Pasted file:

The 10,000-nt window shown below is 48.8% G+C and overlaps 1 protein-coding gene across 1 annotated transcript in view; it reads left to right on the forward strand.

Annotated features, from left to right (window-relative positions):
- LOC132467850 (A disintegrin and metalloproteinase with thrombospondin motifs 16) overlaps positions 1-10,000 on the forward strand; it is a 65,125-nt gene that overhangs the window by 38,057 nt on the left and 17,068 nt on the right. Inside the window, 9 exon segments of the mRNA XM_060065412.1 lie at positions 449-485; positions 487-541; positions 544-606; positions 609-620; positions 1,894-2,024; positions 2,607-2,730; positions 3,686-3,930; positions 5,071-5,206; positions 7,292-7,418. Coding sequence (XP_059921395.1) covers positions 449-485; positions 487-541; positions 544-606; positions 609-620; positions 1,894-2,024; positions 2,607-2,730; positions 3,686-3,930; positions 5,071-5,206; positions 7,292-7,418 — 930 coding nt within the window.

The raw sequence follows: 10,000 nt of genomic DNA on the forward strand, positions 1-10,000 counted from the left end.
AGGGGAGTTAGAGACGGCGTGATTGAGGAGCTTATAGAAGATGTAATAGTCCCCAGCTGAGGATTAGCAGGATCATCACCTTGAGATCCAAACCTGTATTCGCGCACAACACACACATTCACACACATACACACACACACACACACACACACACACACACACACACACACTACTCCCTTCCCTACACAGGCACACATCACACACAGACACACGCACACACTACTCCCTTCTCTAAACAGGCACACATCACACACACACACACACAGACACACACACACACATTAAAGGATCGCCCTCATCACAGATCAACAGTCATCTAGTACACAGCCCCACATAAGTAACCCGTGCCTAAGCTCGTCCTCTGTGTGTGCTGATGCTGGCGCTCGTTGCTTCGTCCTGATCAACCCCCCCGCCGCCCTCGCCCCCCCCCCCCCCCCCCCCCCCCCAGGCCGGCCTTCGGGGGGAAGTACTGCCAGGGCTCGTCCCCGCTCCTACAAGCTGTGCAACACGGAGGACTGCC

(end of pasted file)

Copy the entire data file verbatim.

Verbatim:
The 10,000-nt window shown below is 48.8% G+C and overlaps 1 protein-coding gene across 1 annotated transcript in view; it reads left to right on the forward strand.

Annotated features, from left to right (window-relative positions):
- LOC132467850 (A disintegrin and metalloproteinase with thrombospondin motifs 16) overlaps positions 1-10,000 on the forward strand; it is a 65,125-nt gene that overhangs the window by 38,057 nt on the left and 17,068 nt on the right. Inside the window, 9 exon segments of the mRNA XM_060065412.1 lie at positions 449-485; positions 487-541; positions 544-606; positions 609-620; positions 1,894-2,024; positions 2,607-2,730; positions 3,686-3,930; positions 5,071-5,206; positions 7,292-7,418. Coding sequence (XP_059921395.1) covers positions 449-485; positions 487-541; positions 544-606; positions 609-620; positions 1,894-2,024; positions 2,607-2,730; positions 3,686-3,930; positions 5,071-5,206; positions 7,292-7,418 — 930 coding nt within the window.

The raw sequence follows: 10,000 nt of genomic DNA on the forward strand, positions 1-10,000 counted from the left end.
AGGGGAGTTAGAGACGGCGTGATTGAGGAGCTTATAGAAGATGTAATAGTCCCCAGCTGAGGATTAGCAGGATCATCACCTTGAGATCCAAACCTGTATTCGCGCACAACACACACATTCACACACATACACACACACACACACACACACACACACACACACACACACACTACTCCCTTCCCTACACAGGCACACATCACACACAGACACACGCACACACTACTCCCTTCTCTAAACAGGCACACATCACACACACACACACACAGACACACACACACACATTAAAGGATCGCCCTCATCACAGATCAACAGTCATCTAGTACACAGCCCCACATAAGTAACCCGTGCCTAAGCTCGTCCTCTGTGTGTGCTGATGCTGGCGCTCGTTGCTTCGTCCTGATCAACCCCCCCGCCGCCCTCGCCCCCCCCCCCCCCCCCCCCCCCCCAGGCCGGCCTTCGGGGGGAAGTACTGCCAGGGCTCGTCCCCGCTCCTACAAGCTGTGCAACACGGAGGACTGCC